Essay on discrimination – part 1
Soon after the third year started in April 1992, we saw the news about a riot in Los Angeles. A video was released of a man named Rodney King, pulled out of his car and beaten by police officers, not just a few of them but what looked like more than a dozen of them. From the way the media reported the incident, I understood that enraged African Americans led the riot. I was shocked by how violent the police were towards a non-resistant person. Their brutality looked almost personal, way beyond their professional duty.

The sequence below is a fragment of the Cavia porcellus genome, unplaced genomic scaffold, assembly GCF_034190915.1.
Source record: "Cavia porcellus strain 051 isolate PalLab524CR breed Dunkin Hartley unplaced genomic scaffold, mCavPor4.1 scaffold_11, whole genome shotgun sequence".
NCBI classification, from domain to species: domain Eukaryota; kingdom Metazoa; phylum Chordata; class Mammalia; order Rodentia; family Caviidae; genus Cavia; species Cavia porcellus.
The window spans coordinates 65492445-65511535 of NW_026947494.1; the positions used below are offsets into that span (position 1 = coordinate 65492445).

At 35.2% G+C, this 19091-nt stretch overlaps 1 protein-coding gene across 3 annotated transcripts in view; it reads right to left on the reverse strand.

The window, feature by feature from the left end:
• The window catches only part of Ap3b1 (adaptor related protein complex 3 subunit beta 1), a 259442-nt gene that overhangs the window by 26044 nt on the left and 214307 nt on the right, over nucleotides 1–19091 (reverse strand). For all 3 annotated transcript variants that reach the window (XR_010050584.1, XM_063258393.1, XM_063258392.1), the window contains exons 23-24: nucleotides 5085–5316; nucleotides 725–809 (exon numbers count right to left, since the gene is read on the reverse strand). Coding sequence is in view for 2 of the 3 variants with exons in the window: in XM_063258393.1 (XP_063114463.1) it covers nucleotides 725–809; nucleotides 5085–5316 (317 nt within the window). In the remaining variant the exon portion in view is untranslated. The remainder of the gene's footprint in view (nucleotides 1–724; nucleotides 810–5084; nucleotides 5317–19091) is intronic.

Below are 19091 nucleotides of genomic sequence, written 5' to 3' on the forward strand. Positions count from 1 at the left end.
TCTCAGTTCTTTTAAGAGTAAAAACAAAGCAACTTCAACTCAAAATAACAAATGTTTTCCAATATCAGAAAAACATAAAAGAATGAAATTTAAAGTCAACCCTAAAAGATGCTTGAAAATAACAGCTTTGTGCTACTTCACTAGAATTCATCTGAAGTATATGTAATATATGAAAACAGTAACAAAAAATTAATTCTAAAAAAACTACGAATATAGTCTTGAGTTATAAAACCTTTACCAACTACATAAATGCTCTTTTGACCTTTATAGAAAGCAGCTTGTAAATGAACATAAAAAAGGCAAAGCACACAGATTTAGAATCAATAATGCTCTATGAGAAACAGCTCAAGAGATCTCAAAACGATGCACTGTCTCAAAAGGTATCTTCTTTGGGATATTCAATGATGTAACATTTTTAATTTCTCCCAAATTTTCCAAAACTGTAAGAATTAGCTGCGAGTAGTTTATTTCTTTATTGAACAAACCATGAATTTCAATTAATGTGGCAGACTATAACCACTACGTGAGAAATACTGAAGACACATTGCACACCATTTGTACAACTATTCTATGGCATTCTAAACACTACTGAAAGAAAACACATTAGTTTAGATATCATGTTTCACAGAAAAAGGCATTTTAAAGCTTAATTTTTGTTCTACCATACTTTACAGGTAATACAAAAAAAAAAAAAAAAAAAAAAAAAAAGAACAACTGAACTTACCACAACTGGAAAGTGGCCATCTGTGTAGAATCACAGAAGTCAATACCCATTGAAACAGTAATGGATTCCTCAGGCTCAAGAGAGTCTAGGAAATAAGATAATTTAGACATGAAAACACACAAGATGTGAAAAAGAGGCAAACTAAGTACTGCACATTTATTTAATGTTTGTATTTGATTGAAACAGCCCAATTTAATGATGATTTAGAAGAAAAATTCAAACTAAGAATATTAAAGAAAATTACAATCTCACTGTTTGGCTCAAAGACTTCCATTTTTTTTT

Sometime that year, I was asked by my class teacher to enter into an essay contest. The topic was “discrimination.” I quickly figured they chose the subject because of the LA riot. But at 15 and living in a rural town in Japan, I had not known that behind the riot, there was a long history of lynching and police brutality toward African Americans in the U.S and that they were angry not just for one person but for the whole race, for themselves.
With a writing paper in front of me, I struggled. Most of the time, I had an opinion or two about the world I lived in, which radius limited to about 30 miles. This essay topic was too immense a scale. I wrote down, “I think Eddy Murphy is a great actor.” And no more words came out.
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